Design-A-Day

 
 

OBJECTIVE 

Develop an instructional outlet, such as a manual, to teach design theories to new or non-designers.

SOLUTION

A 220–page workbook titled Design-a-Day: Design Thinking for the Everyday. This book reviews the history of design and highlighting major design concepts and theories in short blurbs followed by prompts to test the theory and build one's design skills. I developed working prompts that are designed to walk a user step-by-step through a design process. In this manner, a user practices real world design skills and develops his or her own process.

Client: Personal project and course project

Project: 2017, product development, design theory synthesis

Duration: 6 weeks

Tools: InDesign, Illustrator, Photoshop

Team: Josh LeFevre

My role: Researcher, designer, author, editor, publisher

 

 
 

 

The Design brief

The brief for this project was to integrate the theories of design, such as design thinking, into a manual to give a new designer or a non-designer a user-friendly way to learn about and develop his or her design skills. 

Key design decisions

  • Spiral bound 
  • Open work spaces 
  • Image representation
  • Color coded page edges
  • Font families 

 

 

 An early prototype 

An early prototype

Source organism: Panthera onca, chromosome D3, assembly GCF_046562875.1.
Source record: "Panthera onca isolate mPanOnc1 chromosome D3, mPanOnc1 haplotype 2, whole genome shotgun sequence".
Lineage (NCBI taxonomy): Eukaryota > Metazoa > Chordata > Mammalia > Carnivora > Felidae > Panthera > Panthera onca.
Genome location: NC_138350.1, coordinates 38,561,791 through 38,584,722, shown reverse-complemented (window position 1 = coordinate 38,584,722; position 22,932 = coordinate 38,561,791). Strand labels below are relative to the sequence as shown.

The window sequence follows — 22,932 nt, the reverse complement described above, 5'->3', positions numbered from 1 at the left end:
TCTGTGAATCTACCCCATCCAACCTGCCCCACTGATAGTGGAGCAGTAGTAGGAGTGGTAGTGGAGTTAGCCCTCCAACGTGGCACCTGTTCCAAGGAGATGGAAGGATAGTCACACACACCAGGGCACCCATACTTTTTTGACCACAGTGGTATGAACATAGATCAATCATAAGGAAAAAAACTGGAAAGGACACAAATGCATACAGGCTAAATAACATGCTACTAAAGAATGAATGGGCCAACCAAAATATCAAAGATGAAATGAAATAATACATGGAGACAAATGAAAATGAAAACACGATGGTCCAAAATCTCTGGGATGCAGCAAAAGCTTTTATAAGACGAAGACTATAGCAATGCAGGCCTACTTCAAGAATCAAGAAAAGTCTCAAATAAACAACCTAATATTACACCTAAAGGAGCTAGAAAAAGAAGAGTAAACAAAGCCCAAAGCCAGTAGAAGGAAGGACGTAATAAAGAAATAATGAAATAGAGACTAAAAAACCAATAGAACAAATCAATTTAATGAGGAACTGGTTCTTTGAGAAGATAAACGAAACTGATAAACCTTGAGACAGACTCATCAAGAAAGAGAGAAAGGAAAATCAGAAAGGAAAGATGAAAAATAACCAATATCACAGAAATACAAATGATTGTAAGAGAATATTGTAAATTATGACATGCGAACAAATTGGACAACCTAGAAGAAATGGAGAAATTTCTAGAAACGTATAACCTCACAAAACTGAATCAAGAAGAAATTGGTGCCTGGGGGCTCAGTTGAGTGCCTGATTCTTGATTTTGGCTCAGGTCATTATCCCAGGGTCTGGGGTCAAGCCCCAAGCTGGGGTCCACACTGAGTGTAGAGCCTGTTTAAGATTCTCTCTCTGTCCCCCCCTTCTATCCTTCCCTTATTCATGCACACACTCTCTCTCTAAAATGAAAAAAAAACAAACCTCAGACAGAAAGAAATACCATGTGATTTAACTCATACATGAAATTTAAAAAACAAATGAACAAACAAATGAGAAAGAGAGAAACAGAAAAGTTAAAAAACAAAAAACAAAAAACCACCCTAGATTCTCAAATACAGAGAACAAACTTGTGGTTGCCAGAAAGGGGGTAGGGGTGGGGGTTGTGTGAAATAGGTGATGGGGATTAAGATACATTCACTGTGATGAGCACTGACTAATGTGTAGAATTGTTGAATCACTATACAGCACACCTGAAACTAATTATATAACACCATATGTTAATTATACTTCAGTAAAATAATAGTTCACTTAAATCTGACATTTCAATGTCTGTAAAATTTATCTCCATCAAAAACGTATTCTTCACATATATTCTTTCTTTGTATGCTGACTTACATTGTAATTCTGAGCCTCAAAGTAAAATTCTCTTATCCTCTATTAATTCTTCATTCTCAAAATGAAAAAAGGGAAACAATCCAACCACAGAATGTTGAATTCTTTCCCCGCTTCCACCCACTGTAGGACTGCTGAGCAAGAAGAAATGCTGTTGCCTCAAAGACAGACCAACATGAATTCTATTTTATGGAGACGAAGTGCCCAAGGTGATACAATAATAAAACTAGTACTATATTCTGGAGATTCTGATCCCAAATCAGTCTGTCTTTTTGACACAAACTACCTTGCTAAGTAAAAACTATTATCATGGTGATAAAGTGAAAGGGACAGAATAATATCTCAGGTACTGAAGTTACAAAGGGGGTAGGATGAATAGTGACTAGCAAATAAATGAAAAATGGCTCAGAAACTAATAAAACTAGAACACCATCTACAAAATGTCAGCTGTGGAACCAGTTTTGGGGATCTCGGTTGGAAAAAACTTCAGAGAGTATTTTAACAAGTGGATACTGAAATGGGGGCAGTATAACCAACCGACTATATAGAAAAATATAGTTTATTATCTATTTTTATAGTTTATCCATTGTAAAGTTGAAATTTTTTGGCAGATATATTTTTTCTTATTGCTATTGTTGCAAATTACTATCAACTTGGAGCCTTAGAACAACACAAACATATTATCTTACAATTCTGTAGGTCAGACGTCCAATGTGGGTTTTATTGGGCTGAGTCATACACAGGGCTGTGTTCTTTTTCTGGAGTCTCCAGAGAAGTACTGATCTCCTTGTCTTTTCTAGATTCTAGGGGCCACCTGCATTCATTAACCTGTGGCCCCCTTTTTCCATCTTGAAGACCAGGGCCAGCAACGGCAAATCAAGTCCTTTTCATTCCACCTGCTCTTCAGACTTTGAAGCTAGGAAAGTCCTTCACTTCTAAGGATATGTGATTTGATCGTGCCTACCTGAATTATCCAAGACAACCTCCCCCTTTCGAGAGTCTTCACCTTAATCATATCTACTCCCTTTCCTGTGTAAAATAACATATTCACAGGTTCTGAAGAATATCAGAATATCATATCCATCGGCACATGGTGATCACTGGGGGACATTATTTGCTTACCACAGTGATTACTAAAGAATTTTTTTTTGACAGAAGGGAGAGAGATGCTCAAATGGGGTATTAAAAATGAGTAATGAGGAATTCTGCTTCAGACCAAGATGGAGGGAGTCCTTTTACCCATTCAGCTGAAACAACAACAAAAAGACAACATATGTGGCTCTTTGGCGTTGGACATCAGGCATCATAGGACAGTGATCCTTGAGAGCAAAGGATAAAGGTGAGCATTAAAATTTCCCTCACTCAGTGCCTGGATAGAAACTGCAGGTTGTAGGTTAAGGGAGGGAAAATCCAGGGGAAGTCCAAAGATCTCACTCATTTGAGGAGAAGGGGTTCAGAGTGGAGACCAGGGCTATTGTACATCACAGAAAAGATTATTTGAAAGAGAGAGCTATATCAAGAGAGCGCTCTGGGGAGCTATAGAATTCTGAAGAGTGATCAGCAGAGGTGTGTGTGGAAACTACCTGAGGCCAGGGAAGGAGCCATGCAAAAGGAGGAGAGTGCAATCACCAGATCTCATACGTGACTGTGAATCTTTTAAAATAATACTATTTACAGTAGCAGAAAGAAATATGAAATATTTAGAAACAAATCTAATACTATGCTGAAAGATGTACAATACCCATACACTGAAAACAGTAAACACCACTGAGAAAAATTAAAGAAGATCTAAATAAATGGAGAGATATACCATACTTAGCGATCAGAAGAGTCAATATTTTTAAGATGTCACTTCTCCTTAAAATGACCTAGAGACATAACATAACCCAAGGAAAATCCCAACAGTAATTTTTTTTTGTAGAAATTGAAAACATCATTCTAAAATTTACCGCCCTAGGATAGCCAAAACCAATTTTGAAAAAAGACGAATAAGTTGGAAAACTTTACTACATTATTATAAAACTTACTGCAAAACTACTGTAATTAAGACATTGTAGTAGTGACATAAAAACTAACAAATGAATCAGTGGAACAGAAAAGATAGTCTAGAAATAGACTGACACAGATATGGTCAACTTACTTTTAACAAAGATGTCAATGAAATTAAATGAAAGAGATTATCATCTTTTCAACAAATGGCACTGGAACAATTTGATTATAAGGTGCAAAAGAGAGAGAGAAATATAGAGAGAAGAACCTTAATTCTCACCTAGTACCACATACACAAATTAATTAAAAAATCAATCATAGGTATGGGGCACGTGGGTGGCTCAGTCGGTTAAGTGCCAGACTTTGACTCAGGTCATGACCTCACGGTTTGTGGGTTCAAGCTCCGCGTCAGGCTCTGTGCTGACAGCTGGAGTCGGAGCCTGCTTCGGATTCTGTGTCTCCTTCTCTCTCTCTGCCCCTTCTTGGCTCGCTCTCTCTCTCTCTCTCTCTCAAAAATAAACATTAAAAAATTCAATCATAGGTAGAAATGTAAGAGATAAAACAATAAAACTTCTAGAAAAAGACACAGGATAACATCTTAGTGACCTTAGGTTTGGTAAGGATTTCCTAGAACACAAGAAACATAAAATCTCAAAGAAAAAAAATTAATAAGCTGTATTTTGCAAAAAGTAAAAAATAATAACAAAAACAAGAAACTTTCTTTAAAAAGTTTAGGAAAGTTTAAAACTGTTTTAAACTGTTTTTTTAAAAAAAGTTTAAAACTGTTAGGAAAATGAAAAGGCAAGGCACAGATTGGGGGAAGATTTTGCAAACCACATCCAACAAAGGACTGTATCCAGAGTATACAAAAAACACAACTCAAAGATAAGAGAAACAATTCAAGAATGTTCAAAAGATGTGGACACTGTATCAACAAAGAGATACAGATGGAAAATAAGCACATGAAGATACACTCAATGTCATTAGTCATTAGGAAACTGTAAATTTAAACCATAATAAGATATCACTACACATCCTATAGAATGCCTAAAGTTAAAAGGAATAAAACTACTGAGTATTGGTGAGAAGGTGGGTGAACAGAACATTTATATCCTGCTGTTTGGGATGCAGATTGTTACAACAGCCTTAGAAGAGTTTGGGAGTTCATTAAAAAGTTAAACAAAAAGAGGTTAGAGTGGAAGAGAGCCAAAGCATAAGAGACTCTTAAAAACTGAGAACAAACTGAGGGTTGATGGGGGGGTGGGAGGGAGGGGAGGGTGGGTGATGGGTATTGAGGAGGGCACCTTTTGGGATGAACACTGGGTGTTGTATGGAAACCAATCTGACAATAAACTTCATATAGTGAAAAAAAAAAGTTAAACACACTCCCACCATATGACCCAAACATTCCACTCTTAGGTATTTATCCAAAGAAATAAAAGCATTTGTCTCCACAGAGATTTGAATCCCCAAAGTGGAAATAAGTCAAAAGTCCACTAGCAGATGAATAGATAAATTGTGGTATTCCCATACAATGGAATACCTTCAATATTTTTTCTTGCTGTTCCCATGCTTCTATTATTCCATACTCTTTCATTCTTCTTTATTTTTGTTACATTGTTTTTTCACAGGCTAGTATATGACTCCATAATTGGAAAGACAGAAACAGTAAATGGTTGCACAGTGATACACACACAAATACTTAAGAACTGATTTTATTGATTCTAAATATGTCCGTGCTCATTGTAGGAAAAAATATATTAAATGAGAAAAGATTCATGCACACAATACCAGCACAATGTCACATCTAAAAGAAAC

Research

I began by conducting interviews with my intended target audience. I interviewed non-design CMU students, family members, and business people in the community to learn how they learn and apply new skills. The idea of teaching them to design a habit or way of thinking quickly rose to the top as the best approach. 

So, I worked with current design students, professors, and industry professionals to teach skills and mindsets that those interested in design should develop to be the most effective in their work.

I paired what I learned from them with my readings from design thought leaders such as Buchanan, Dorst, Kimbell, Meadows, Simon Woodilla, and more. 

 A prototype for used for user testing 

A prototype for used for user testing 

Prototyping and Testing

In order to test my assumptions, I developed rough paper and handmade prototypes with 10 to 15 prompts on each and gave them to users to test over a week’s time and provide feedback about the flow, organization, and helpfulness of the book. 

I also checked out many manuals, games, and handbooks and settled on making my book in the style of an informed sketchbook. 

Below are images from the final product. 

 

Final Product pictures 

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